You may have seen or heard of this trendy green beverage, but what's so cool about it anyways? While I'm still learning to enjoy these trendy hipster lattes, there are actually quite a few health benefits.
Matcha, pronounced 'MA-cha,' literally means 'powdered tea.' The matcha leaves are ground up to form a bright green powder. The powder is often mixed with water or milk and sweeteners to make a hot tea or latte. It can also be used in baked goods or to flavor other beverages.
Because matcha is ground tea leaves, it provides a more concentrated source of nutrients compared to steeped tea bags. Matcha provides a concentrated source of antioxidants, most notably, catechins and polyphenols, which help reduce cell damage and prevent chronic disease.
Matcha is also a more potent source of caffeine, with about 3 times as much as regular tea and about the same amount as coffee. Because matcha contains an amino acid called, L-theanine, it instills a more calm or smooth alertness compared to caffeine alone. L-theanine induces relaxation without drowsiness and increases levels of dopamine, serotonin, and other neurotransmitters, which help regulate mood, appetite, alertness, concentration, sleep, and energy. Because of it's relaxing and calming effects , L-theanine, can help improve sleep, stress, and anxiety.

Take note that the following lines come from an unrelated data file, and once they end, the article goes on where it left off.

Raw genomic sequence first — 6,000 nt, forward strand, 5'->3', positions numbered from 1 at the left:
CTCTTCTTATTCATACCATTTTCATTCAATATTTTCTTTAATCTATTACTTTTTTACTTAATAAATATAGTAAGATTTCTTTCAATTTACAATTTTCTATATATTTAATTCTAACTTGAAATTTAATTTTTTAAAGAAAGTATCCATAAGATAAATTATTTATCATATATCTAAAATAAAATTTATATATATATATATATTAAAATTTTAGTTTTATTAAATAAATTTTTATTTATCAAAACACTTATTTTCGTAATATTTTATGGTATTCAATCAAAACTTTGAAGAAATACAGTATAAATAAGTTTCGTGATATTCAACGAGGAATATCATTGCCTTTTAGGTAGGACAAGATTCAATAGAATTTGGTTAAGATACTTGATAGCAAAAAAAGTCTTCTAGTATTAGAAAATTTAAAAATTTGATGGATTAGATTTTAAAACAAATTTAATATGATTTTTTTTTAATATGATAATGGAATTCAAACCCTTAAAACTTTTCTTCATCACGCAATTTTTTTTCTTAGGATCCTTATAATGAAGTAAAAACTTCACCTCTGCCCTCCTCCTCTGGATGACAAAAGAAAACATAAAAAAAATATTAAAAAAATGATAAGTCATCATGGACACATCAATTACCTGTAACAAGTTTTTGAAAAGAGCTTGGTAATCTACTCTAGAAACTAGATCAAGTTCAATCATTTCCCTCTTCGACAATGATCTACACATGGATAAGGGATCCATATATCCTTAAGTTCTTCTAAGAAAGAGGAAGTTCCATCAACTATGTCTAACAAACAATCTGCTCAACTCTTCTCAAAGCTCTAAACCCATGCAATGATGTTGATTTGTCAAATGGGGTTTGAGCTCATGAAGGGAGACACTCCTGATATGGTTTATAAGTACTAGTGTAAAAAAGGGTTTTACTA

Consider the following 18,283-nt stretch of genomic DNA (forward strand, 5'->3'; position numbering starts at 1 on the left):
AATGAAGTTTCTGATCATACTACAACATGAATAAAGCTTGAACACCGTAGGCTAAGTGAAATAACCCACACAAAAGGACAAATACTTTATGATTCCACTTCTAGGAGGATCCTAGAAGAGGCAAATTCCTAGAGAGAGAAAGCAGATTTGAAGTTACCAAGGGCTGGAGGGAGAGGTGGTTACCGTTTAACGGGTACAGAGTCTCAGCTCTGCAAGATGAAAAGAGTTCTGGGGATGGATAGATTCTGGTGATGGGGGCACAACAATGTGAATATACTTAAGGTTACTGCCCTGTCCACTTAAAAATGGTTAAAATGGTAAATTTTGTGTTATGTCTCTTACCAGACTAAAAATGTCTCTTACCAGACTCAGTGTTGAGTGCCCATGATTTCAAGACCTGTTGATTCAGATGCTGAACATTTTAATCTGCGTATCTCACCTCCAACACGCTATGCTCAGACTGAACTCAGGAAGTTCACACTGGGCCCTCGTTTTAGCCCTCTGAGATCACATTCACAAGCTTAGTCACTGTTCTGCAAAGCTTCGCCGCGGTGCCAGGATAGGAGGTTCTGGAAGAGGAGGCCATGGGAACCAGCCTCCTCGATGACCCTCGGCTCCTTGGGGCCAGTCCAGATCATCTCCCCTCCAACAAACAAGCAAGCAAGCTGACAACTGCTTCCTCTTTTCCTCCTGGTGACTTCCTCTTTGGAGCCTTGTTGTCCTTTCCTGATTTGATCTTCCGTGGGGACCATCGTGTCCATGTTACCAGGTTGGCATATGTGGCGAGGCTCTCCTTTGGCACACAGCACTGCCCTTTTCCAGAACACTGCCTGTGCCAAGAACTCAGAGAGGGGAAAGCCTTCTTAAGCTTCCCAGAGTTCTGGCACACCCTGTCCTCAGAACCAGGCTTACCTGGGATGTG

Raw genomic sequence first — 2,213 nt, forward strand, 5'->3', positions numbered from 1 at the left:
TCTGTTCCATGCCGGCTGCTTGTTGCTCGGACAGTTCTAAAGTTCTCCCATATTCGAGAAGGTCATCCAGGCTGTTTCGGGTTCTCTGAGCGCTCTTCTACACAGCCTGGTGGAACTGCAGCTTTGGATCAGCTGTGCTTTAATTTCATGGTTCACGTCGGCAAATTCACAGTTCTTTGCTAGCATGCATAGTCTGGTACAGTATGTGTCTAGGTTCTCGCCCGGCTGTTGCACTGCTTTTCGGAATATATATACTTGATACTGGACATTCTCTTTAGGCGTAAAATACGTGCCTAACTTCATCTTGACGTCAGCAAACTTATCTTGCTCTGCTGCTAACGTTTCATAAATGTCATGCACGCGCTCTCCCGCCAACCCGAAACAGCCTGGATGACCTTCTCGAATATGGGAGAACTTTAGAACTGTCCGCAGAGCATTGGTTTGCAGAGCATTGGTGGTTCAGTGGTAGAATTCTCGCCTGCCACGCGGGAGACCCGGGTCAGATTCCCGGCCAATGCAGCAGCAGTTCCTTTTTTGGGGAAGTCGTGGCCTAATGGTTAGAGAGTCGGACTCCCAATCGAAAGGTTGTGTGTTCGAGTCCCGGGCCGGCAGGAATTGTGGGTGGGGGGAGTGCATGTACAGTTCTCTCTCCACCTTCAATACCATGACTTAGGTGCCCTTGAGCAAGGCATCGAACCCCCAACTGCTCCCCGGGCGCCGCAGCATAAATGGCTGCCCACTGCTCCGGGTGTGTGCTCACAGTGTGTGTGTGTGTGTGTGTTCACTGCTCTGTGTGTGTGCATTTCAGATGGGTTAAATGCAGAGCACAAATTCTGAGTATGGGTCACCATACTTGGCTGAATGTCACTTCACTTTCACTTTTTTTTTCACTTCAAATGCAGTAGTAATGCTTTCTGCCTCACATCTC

Studies have also shown matcha and caffeine to improve memory, attention, and reaction times.
All varieties of green tea contain antioxidants and L-theanine. But matcha appears to provide a more concentrated source.
I would suggest limiting matcha consumption to about 1 cup per day and selecting a brand from a reputable supplier. While many plants, can take up lead through the soil, the green tea plant is known to absorb lead at a higher rate than other plants. Lead can build up on the leaves and because you drink the actual matcha leaves, you may be ingesting more lead than traditional green tea varieties.
To some, matcha is an acquired taste. To me, it tastes a bit like dirt or sometimes like seaweed. Others say more like spinach or grass. While it may not be your cup of tea, some people swear by it. Because of the umami or earthy flavor, some brands may be sweetened. You may prefer to choose an unsweetened variety and add your own sweetness.
Have you tried matcha? What do you think?